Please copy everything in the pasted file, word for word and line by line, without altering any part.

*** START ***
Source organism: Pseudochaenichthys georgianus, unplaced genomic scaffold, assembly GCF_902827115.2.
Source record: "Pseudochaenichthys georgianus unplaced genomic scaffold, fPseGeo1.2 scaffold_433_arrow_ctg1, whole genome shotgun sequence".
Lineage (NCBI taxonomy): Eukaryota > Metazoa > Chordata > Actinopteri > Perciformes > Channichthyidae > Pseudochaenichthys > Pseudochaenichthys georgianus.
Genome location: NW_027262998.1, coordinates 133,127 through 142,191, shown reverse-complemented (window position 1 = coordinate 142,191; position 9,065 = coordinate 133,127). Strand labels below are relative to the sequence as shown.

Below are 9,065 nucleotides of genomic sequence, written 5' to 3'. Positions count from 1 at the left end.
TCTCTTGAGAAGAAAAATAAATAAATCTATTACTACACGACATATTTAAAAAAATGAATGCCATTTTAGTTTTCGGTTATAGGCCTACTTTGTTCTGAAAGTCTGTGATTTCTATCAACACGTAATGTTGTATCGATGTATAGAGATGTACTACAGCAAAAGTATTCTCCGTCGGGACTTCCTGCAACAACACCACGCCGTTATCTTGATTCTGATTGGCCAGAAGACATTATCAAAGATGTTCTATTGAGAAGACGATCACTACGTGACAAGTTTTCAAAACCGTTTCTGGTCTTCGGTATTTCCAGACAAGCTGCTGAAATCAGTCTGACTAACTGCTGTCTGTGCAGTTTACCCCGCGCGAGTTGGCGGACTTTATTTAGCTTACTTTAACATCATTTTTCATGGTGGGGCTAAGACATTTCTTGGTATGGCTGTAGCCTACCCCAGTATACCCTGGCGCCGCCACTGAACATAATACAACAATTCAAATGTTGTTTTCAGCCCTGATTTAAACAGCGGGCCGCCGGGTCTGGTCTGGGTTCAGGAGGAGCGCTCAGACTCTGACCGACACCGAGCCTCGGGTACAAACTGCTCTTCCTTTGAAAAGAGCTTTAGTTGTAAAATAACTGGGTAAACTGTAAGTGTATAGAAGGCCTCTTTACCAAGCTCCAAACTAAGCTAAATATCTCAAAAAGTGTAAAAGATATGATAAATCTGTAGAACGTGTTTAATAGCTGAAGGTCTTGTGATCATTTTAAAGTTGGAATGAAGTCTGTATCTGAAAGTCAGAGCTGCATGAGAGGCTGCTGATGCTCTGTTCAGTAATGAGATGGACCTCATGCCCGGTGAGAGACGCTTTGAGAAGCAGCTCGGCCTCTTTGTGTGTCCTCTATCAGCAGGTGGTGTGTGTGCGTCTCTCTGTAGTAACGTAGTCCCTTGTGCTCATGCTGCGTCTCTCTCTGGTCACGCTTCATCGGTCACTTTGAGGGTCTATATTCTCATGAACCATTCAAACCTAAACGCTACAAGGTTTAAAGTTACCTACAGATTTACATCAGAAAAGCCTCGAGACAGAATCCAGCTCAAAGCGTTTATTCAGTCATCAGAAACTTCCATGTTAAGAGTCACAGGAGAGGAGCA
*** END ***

Source organism: Pseudochaenichthys georgianus, unplaced genomic scaffold, assembly GCF_902827115.2.
Source record: "Pseudochaenichthys georgianus unplaced genomic scaffold, fPseGeo1.2 scaffold_433_arrow_ctg1, whole genome shotgun sequence".
Lineage (NCBI taxonomy): Eukaryota > Metazoa > Chordata > Actinopteri > Perciformes > Channichthyidae > Pseudochaenichthys > Pseudochaenichthys georgianus.
Genome location: NW_027262998.1, coordinates 133,127 through 142,191, shown reverse-complemented (window position 1 = coordinate 142,191; position 9,065 = coordinate 133,127). Strand labels below are relative to the sequence as shown.

Below are 9,065 nucleotides of genomic sequence, written 5' to 3'. Positions count from 1 at the left end.
TCTCTTGAGAAGAAAAATAAATAAATCTATTACTACACGACATATTTAAAAAAATGAATGCCATTTTAGTTTTCGGTTATAGGCCTACTTTGTTCTGAAAGTCTGTGATTTCTATCAACACGTAATGTTGTATCGATGTATAGAGATGTACTACAGCAAAAGTATTCTCCGTCGGGACTTCCTGCAACAACACCACGCCGTTATCTTGATTCTGATTGGCCAGAAGACATTATCAAAGATGTTCTATTGAGAAGACGATCACTACGTGACAAGTTTTCAAAACCGTTTCTGGTCTTCGGTATTTCCAGACAAGCTGCTGAAATCAGTCTGACTAACTGCTGTCTGTGCAGTTTACCCCGCGCGAGTTGGCGGACTTTATTTAGCTTACTTTAACATCATTTTTCATGGTGGGGCTAAGACATTTCTTGGTATGGCTGTAGCCTACCCCAGTATACCCTGGCGCCGCCACTGAACATAATACAACAATTCAAATGTTGTTTTCAGCCCTGATTTAAACAGCGGGCCGCCGGGTCTGGTCTGGGTTCAGGAGGAGCGCTCAGACTCTGACCGACACCGAGCCTCGGGTACAAACTGCTCTTCCTTTGAAAAGAGCTTTAGTTGTAAAATAACTGGGTAAACTGTAAGTGTATAGAAGGCCTCTTTACCAAGCTCCAAACTAAGCTAAATATCTCAAAAAGTGTAAAAGATATGATAAATCTGTAGAACGTGTTTAATAGCTGAAGGTCTTGTGATCATTTTAAAGTTGGAATGAAGTCTGTATCTGAAAGTCAGAGCTGCATGAGAGGCTGCTGATGCTCTGTTCAGTAATGAGATGGACCTCATGCCCGGTGAGAGACGCTTTGAGAAGCAGCTCGGCCTCTTTGTGTGTCCTCTATCAGCAGGTGGTGTGTGTGCGTCTCTCTGTAGTAACGTAGTCCCTTGTGCTCATGCTGCGTCTCTCTCTGGTCACGCTTCATCGGTCACTTTGAGGGTCTATATTCTCATGAACCATTCAAACCTAAACGCTACAAGGTTTAAAGTTACCTACAGATTTACATCAGAAAAGCCTCGAGACAGAATCCAGCTCAAAGCGTTTATTCAGTCATCAGAAACTTCCATGTTAAGAGTCACAGGAGAGGAGCA